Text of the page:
Home Networking - Cabling

One of the things that I knew I wanted to do with this home network was run cables to as many places as possible. Some were non-negotiable:

  • the office needed multiple drops (8 in the end)
  • the TV areas needed multiple drops
  • each of the wireless access points needed a drop

I really didn't want to deal with pulling the cable into some of those areas. Hanging out in the attic wasn't way up on my list of fun things. And, to be honest, I had no clue how I was going to get cables from the main house into the attached in-law suite. So I called the local electrician. I needed a couple of circuits to power the equipment in the server rack so it seemed like something that would make sense to bundle together.

This was the best option. The electrician and his helper pulled about 1700 feet of Cat6 cable for me. Some were my required cables and a few were extras that they pulled to the attics so that I had extra capacity when I need it. They spent a bunch of time in the heat of the attic. They also pulled cables into wall cavities so that it looks like the house has always had Cat6.

All of the cable drops were pulled to the area that I was going to put the server racks. All of this is pretty basic stuff, but I did do one thing different than I did in my last house; I didn't cut the cables short on the rack end. Instead I terminated them into Cat6 female keystone jacks as close to the ends as possible.

This left a lot of extra cable by the rack. And that's fine. Heck, in the end I had to re-terminate a handful of the cables because I screwed them up or did them poorly.

NOTE: It's worth buying a proper punch down tool if you're going to go do your own ends. Between my patch panel and the wall plates around the house I terminated about 50 keystones.

So what do you do with all that excess cable? You dress it of course. If you've never seen well dressed network cables, you need to spend a bit of time over at I hate messy cables. It could be my desk, behind the TV, or my networking stuff, so the people of /r/cableporn have a dear place in my heart.

I dressed all the excess cables into what's known as a "service loop". The loop provides you with an excess of cable really close to the rack. If you have to fix terminations you have extra cable that you can use. This was something that I didn't have at the old house and it almost bit me in the ass. So now I have a service loop attached right to the rack which gives me about 4-5 ft of extra cable.

I had so much excess cable that I ended up with a second service loop that has about 8ft of cable in it I should never have short cable problems.

Having a service loop is great, but having a messy one is almost as bad as not having one at all. I bundled up all of the cables in the service loop using velcro straps. Not zip ties, velcro straps. You can easily undo them and move cables as needed. With zip ties I'd have to cut them and add new ones every time. It's also possible to over tighten a zip tie and end up cutting into the cabling...not good. Velcro straps were the right choice based on the amount of times that I had to loosen them to move cables.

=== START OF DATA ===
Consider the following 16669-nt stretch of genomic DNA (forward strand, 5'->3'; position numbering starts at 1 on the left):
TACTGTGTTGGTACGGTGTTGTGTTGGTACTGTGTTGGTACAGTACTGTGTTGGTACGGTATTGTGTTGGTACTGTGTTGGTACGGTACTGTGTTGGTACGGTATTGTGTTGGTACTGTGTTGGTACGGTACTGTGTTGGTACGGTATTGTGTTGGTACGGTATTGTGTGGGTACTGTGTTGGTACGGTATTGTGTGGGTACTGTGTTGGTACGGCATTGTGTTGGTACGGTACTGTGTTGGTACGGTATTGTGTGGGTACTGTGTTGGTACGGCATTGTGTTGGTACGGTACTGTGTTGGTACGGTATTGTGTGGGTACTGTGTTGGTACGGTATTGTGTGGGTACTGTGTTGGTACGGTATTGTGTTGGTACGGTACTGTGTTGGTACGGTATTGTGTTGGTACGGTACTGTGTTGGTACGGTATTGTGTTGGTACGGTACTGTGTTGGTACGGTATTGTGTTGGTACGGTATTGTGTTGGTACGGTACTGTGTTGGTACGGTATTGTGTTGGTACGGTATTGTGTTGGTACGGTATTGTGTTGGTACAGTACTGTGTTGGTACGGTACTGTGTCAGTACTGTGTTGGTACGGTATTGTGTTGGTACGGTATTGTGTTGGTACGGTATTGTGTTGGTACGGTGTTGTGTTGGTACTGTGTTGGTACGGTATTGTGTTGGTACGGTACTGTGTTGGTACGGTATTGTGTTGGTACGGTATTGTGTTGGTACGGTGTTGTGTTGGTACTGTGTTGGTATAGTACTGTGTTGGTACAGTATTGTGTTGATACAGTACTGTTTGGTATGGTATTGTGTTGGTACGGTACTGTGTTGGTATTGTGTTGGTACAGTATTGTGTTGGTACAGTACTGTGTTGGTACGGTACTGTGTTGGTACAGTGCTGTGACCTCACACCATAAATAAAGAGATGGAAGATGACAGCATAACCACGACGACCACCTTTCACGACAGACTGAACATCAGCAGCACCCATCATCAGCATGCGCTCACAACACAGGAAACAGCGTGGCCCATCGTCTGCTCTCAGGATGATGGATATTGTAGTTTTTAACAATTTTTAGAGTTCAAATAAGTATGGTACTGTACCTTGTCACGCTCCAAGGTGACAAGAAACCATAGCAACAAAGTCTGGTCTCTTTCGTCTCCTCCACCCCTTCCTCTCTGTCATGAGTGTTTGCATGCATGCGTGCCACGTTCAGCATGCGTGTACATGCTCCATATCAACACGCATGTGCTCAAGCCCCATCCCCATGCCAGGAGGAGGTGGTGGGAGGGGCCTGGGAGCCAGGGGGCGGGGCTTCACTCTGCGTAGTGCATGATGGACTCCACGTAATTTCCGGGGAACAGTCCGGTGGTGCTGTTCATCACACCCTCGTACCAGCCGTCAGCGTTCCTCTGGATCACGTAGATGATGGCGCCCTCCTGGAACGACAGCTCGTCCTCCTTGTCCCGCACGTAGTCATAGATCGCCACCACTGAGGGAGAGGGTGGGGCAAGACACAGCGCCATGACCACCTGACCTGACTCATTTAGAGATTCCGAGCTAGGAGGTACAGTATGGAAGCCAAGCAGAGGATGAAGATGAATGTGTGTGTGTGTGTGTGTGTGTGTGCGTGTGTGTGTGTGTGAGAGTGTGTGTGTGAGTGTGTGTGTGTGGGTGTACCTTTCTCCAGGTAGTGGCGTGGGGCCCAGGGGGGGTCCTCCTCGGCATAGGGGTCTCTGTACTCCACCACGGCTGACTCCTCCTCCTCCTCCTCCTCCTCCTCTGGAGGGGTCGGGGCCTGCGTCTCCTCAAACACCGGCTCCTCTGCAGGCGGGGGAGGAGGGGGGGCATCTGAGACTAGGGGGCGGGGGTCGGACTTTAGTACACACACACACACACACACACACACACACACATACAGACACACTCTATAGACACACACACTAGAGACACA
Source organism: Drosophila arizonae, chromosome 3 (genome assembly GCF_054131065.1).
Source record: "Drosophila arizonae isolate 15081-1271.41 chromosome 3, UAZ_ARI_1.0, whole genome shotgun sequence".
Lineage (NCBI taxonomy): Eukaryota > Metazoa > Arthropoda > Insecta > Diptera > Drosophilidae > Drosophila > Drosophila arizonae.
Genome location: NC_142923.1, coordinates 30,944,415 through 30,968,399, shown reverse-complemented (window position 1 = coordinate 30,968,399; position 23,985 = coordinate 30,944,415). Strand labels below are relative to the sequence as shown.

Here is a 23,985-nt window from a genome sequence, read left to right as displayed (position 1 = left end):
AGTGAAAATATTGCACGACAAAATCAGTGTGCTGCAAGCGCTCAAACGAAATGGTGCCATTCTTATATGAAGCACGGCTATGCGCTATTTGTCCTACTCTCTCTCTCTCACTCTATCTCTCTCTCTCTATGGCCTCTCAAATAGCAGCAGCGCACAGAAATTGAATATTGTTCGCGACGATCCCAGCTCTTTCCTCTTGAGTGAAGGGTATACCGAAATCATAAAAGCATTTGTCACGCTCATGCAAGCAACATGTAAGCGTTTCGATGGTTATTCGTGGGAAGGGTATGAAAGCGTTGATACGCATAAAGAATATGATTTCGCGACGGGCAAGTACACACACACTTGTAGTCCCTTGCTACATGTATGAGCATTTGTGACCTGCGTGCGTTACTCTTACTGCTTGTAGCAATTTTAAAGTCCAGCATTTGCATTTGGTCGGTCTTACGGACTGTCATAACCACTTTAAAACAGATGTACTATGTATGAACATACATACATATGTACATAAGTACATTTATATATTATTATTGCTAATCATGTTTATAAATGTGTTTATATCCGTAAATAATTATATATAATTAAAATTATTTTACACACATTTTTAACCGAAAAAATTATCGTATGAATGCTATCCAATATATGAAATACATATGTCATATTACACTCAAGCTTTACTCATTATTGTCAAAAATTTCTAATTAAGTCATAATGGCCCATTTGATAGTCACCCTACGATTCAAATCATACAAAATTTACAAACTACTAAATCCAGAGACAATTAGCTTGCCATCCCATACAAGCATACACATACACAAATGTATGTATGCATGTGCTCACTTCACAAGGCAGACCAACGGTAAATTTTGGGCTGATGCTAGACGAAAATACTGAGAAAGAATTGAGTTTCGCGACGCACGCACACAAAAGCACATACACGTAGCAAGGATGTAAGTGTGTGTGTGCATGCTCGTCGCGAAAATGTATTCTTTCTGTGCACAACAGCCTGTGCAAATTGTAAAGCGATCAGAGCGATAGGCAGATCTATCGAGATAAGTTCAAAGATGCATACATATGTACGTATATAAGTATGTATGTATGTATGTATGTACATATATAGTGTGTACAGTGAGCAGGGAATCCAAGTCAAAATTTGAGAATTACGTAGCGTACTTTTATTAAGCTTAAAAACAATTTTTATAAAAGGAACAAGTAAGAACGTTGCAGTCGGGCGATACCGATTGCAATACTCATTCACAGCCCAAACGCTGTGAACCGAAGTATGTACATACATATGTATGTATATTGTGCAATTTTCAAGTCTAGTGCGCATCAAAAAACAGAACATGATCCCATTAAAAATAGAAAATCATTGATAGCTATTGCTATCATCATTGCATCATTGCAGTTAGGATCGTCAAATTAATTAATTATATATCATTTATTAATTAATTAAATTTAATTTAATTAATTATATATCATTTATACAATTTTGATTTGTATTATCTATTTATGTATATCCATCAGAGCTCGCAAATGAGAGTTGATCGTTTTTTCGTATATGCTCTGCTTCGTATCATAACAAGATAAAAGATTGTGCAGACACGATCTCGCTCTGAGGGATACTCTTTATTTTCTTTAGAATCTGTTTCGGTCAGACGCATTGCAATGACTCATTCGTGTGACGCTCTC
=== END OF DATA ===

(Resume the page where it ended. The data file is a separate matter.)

I probably could have bundled the cables better if I'd used a cable comb, but for the amount of cables that I had I didn't think buying one was worth it.

The only other Cat6 cable work that I did was to make a bunch of short cables to go between the patch panel and the switch. Yah, I probably could have bought them and saved myself a bunch of time. I needed something to do in my evenings, and getting them the exact length that I wanted would make the front of the panel look a little better too.

So all that Cat6 cable management is great, but there are other cables in my rack area that needed to be managed too. The switches, routers, UPS, power distribution, etc all had power cables. Instead of running them all over the place to get them plugged in, I bundled them up too. I didn't bundle them with the Cat6 though. Power cables can cause interference in unshielded network cabling. So with the Cat6 service loop attached to one side of the rack, I bundled the power cables and ran them along the other side of the rack.

So cabling was important, and maybe I went a bit overboard on it for a house. I should never have issues with the cables I have, and if I do I have extra cable in the service loops to fix it. I have an organized rack cabling solution that makes it really easy to trace and replace/fix cables as required. It's also really easy to move things around, change ports being used, or completely remove hardware as needed.

Put some time into planning your cable needs, some effort into installing them, and some patience into organizing them. The end result will pay off.

Donald Belcham

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